B: 12.3 meters per second. So this is from David Braun, who's Assistant Professor of Mechanical Engineering, and his students at Vanderbilt's Center for Rehabilitation Engineering and Assistive Technology. So this research was also recently published in Science Advances. So for this item, of course, I saw Robo Boot in the title and I was already hooked like a fish. But this was genuinely a really fascinating topic. So human running. The fastest human can run, like I said, a little over 12 meters per second. So how can you dramatically increase that using only human power? Now you might think, well, hey, they got cutting-edge running shoes like Nike's Vaporfly. Have you heard of Nike's Vaporfly? It's a cutting-edge running shoe. It uses 4% less energy than standard running shoes. And actually, there was an Olympic medalist who recently ran, for the first time, a marathon under two hours, and he was wearing them. And that's cool and all, but shoes like this won't dramatically increase running speed ever. They aren't changing the physics of running. They will never match the best way that we've devised to increase running speed. Which way is that, guys? What have we done? What's the best way we create to dramatically increase, essentially, running speed?

C: Meth.

E: Lions, tigers, to chase people.

j: The assist. I've seen the thing where you have like a...

B: I guess it's a little bit of a stretch, but the common bicycle. That's basically what a bicycle is doing. It's making you move your body a lot faster using just purely human power.

C: Bob, that's not running.

B: That's how these researches equate it.

C: No. It's a trick question.

B: They compare it to a way to increase your running speed using nothing, no batteries, no technology. I mean, just something mechanical.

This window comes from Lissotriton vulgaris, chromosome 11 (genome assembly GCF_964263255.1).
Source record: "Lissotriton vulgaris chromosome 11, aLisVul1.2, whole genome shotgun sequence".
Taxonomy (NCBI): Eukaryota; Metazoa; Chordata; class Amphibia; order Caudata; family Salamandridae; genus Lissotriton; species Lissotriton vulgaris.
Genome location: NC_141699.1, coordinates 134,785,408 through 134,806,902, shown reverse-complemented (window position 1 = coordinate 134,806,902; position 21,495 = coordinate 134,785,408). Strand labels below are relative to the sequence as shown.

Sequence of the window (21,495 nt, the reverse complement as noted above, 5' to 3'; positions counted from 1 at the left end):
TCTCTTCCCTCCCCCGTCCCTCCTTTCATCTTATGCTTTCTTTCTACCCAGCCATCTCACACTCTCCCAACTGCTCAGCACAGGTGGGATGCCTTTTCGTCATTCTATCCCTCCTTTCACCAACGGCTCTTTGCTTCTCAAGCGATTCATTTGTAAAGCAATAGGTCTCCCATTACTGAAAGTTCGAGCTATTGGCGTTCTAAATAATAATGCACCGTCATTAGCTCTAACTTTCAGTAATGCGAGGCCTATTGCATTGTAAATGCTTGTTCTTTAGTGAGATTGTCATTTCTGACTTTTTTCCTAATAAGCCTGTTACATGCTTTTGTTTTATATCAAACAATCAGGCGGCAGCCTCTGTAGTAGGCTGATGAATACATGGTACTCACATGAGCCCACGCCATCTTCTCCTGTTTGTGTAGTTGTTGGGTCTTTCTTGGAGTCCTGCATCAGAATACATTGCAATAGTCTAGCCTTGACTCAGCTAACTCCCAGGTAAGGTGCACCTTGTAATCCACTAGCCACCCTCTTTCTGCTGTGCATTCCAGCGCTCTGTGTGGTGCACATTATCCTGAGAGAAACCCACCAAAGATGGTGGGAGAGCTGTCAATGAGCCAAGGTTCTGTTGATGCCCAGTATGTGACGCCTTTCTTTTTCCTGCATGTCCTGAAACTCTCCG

S: But Bob, isn't that because the precursor, they're saying to the modern bike, was a pedal-less bike that you ran on?

C: Really?

S: Yeah.

E: Like Fred Flintstone in his car or something?

S: A wheeled hobby horse. Yes, exactly.

C: I love that.

E: No.

B: The first bike was called a hobby horse. It had no pedals. It had no gears. You could steer it by changing the direction of the front wheel. And the first bike bicycles were four wheels, really. But then the second generation was the two-wheeler. But even that did not increase your running speed. It supported your weight and things like that and helped you out a bit, but you could not go faster than that. You could not go faster than the fastest.

E: But did it require less energy to go the same speed you would have gone?

B: A little bit less energy. But keep in mind, I'm talking about running fast. I don't give a shit about anything else in this content.

E: You brought up bicycles.

B: No, no. I did bring up bicycles, and I did it for a really good reason, because bicycles increase your ability to move faster than anything that's ever been designed that's purely human-powered. So why? Why does a bike do that? Why does it offer that? Here, you're giving metal to a person and saying, here, go faster carrying this, and it works. So some of these are obvious.

J: Because you're overcoming friction to a huge degree, aren't you?